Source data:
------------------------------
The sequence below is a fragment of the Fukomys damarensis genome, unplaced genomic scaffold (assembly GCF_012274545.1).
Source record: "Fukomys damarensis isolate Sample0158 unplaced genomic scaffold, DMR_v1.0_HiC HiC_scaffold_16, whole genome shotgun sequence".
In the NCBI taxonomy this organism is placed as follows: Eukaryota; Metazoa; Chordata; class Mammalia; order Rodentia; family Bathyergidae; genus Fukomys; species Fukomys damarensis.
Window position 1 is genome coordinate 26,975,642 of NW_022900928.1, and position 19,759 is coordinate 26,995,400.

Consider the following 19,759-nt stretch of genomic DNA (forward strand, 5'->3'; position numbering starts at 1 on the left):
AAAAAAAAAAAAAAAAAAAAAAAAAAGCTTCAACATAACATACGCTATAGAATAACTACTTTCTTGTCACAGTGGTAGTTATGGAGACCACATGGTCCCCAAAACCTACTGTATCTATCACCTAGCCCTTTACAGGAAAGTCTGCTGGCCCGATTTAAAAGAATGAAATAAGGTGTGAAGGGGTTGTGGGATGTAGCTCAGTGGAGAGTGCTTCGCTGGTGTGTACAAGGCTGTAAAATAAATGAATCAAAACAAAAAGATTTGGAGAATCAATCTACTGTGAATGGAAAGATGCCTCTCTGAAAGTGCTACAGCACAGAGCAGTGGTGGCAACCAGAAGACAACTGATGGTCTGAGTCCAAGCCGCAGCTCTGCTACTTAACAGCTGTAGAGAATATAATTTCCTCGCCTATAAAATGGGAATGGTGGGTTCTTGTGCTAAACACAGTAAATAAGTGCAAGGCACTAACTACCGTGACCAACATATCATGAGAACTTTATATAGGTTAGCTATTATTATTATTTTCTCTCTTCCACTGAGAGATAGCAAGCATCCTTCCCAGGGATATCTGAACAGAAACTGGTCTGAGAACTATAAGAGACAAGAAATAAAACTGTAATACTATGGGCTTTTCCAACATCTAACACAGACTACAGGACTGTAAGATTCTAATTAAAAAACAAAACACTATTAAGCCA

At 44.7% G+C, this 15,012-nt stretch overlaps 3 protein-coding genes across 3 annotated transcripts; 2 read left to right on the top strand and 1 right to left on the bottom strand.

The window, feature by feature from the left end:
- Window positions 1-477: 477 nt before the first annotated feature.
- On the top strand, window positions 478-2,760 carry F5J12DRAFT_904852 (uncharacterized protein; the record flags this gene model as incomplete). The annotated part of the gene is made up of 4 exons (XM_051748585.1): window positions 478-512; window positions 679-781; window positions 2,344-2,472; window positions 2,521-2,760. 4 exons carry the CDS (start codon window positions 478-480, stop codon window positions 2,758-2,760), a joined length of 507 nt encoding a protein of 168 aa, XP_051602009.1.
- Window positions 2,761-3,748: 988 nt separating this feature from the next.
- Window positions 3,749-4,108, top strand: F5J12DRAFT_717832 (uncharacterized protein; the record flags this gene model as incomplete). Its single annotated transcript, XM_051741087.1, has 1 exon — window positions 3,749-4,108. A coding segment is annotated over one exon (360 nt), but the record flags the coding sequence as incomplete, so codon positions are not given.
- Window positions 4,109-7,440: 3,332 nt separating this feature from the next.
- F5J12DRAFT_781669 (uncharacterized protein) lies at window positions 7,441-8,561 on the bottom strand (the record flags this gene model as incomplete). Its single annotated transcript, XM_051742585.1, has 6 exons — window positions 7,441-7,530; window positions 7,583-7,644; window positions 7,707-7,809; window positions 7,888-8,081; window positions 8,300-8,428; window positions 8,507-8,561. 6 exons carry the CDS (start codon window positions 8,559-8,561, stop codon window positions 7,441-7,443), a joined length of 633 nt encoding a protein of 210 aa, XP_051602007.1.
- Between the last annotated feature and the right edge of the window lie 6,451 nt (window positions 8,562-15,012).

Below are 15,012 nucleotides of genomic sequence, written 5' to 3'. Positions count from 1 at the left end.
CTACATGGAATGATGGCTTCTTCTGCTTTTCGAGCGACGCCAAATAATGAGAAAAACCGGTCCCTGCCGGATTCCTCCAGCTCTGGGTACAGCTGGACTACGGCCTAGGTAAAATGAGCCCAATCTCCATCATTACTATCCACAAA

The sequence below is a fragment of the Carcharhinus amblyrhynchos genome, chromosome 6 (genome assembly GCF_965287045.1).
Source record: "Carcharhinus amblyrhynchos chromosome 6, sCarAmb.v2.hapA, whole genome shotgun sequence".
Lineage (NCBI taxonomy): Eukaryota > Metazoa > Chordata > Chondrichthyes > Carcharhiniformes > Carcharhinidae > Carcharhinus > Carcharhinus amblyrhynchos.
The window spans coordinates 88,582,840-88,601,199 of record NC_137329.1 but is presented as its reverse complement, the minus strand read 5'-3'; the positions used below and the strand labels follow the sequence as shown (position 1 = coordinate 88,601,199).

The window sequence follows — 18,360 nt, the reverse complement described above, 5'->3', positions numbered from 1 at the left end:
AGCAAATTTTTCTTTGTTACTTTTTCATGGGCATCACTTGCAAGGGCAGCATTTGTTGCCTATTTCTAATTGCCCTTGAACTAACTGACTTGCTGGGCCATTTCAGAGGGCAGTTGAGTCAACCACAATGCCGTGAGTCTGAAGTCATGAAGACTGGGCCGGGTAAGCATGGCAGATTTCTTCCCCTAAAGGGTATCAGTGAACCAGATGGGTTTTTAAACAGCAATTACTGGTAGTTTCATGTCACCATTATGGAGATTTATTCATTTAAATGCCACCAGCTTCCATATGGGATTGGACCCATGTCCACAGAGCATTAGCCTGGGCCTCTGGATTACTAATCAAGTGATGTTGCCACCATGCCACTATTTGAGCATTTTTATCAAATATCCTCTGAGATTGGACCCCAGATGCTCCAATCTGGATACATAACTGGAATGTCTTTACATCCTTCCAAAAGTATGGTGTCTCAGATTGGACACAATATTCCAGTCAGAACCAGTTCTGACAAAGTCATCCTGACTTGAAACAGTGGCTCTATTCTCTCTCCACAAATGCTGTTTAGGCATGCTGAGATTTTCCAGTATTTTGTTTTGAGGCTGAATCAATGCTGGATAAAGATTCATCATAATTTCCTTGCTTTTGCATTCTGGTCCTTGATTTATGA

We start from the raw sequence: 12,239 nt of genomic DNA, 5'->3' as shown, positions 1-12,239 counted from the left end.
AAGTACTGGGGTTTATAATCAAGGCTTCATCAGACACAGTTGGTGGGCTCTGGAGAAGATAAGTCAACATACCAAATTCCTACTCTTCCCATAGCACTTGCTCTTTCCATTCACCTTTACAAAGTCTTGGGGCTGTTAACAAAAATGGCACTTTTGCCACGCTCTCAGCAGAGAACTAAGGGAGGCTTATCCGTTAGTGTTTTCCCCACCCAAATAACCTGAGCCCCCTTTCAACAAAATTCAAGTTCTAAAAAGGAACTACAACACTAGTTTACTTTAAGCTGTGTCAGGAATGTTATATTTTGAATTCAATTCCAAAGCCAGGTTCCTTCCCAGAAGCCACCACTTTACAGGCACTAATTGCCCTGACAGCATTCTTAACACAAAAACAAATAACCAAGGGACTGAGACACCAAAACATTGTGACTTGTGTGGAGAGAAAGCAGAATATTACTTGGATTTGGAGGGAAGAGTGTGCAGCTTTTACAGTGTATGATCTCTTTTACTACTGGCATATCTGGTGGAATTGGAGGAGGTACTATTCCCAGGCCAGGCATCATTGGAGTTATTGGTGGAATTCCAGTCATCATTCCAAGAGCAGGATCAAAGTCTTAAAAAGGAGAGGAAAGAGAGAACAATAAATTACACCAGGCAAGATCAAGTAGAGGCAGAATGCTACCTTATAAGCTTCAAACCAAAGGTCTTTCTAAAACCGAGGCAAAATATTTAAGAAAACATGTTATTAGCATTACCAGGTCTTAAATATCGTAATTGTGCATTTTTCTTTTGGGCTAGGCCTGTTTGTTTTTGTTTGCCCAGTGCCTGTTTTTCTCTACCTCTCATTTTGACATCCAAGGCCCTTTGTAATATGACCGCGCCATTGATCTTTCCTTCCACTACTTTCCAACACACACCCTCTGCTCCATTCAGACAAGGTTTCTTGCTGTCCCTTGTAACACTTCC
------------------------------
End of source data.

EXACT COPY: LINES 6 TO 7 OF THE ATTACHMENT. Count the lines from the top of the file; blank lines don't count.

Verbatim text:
AAAAAAAAAAAAAAAAAAAAAAAAAAGCTTCAACATAACATACGCTATAGAATAACTACTTTCTTGTCACAGTGGTAGTTATGGAGACCACATGGTCCCCAAAACCTACTGTATCTATCACCTAGCCCTTTACAGGAAAGTCTGCTGGCCCGATTTAAAAGAATGAAATAAGGTGTGAAGGGGTTGTGGGATGTAGCTCAGTGGAGAGTGCTTCGCTGGTGTGTACAAGGCTGTAAAATAAATGAATCAAAACAAAAAGATTTGGAGAATCAATCTACTGTGAATGGAAAGATGCCTCTCTGAAAGTGCTACAGCACAGAGCAGTGGTGGCAACCAGAAGACAACTGATGGTCTGAGTCCAAGCCGCAGCTCTGCTACTTAACAGCTGTAGAGAATATAATTTCCTCGCCTATAAAATGGGAATGGTGGGTTCTTGTGCTAAACACAGTAAATAAGTGCAAGGCACTAACTACCGTGACCAACATATCATGAGAACTTTATATAGGTTAGCTATTATTATTATTTTCTCTCTTCCACTGAGAGATAGCAAGCATCCTTCCCAGGGATATCTGAACAGAAACTGGTCTGAGAACTATAAGAGACAAGAAATAAAACTGTAATACTATGGGCTTTTCCAACATCTAACACAGACTACAGGACTGTAAGATTCTAATTAAAAAACAAAACACTATTAAGCCA

At 44.7% G+C, this 15,012-nt stretch overlaps 3 protein-coding genes across 3 annotated transcripts; 2 read left to right on the top strand and 1 right to left on the bottom strand.